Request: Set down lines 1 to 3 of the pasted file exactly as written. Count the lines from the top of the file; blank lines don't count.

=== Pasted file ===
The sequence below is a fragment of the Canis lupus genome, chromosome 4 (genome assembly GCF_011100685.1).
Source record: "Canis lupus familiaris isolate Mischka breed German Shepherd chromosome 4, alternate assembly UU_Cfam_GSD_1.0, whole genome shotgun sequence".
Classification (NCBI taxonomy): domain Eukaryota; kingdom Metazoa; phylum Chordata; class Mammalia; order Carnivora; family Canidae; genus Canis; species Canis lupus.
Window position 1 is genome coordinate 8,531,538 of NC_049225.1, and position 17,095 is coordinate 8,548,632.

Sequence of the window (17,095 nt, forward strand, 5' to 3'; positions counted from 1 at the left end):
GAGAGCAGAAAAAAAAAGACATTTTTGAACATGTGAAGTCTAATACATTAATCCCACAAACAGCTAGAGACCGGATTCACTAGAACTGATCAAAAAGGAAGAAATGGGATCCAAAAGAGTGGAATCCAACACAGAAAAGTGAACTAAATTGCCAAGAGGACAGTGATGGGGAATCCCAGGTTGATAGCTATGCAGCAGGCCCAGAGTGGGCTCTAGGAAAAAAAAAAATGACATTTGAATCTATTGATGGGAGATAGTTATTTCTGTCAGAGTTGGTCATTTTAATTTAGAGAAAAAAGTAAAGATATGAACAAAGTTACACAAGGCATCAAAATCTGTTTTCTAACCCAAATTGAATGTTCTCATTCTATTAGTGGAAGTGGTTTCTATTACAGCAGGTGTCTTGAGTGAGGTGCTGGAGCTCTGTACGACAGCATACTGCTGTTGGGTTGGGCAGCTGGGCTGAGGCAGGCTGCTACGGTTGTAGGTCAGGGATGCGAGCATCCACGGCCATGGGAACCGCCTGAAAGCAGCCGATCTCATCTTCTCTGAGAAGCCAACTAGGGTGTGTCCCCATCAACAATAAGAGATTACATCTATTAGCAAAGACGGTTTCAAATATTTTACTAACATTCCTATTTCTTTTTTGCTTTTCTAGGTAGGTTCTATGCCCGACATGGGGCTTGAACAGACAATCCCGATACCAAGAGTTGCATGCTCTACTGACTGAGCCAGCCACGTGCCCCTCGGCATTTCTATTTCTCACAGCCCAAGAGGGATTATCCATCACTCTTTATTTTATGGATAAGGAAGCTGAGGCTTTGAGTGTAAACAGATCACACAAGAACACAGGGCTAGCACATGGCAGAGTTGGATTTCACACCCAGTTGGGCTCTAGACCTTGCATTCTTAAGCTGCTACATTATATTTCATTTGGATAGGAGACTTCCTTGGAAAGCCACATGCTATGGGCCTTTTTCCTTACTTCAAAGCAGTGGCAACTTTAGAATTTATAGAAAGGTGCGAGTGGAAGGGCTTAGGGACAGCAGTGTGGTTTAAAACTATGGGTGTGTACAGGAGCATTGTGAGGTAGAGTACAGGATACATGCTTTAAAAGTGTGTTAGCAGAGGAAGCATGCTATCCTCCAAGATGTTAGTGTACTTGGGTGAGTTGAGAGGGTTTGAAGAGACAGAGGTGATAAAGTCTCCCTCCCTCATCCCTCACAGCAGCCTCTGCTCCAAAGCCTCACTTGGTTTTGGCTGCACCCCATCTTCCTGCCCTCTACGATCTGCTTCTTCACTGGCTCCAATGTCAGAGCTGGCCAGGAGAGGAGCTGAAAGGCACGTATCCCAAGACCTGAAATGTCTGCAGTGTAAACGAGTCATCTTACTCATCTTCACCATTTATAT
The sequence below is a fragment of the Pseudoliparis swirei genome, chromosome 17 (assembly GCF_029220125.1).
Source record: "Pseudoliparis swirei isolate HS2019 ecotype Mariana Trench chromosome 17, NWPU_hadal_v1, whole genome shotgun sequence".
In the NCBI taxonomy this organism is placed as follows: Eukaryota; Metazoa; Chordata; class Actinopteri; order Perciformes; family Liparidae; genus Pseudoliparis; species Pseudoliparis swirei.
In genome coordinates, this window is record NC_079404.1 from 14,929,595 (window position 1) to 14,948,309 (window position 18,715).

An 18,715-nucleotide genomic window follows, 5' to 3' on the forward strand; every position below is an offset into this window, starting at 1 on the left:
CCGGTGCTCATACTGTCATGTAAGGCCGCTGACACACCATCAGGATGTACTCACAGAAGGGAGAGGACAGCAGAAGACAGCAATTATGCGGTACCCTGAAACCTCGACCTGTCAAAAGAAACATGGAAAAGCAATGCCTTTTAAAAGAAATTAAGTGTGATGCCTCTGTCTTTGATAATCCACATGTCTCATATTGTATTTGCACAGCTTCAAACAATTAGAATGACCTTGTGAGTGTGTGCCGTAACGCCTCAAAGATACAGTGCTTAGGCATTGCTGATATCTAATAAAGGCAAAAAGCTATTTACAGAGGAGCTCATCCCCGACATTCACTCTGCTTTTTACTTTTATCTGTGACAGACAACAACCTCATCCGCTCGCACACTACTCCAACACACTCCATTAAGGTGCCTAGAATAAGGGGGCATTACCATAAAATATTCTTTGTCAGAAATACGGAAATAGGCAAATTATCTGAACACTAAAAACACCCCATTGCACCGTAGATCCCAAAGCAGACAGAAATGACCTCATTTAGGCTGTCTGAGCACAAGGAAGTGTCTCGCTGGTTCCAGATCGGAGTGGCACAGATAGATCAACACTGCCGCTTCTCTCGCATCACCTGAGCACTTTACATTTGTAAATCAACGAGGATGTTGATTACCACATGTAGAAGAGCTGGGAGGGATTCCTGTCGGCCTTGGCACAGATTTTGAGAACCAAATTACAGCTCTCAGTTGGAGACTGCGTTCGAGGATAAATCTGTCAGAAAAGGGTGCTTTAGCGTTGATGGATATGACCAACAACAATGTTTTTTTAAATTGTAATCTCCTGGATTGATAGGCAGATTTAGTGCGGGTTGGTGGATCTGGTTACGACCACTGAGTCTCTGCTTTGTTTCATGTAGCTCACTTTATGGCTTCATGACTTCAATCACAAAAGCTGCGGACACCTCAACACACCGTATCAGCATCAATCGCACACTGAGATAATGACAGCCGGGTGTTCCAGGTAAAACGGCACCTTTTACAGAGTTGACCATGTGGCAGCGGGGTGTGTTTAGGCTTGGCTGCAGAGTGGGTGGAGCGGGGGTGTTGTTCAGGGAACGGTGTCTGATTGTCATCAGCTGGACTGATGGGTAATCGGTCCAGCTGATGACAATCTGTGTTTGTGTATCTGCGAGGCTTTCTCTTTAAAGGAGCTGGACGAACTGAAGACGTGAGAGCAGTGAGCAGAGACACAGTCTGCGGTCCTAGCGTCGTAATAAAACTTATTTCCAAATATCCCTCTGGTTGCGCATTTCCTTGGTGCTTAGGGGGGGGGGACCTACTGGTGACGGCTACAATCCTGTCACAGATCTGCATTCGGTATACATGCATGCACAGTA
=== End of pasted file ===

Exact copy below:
The sequence below is a fragment of the Canis lupus genome, chromosome 4 (genome assembly GCF_011100685.1).
Source record: "Canis lupus familiaris isolate Mischka breed German Shepherd chromosome 4, alternate assembly UU_Cfam_GSD_1.0, whole genome shotgun sequence".
Classification (NCBI taxonomy): domain Eukaryota; kingdom Metazoa; phylum Chordata; class Mammalia; order Carnivora; family Canidae; genus Canis; species Canis lupus.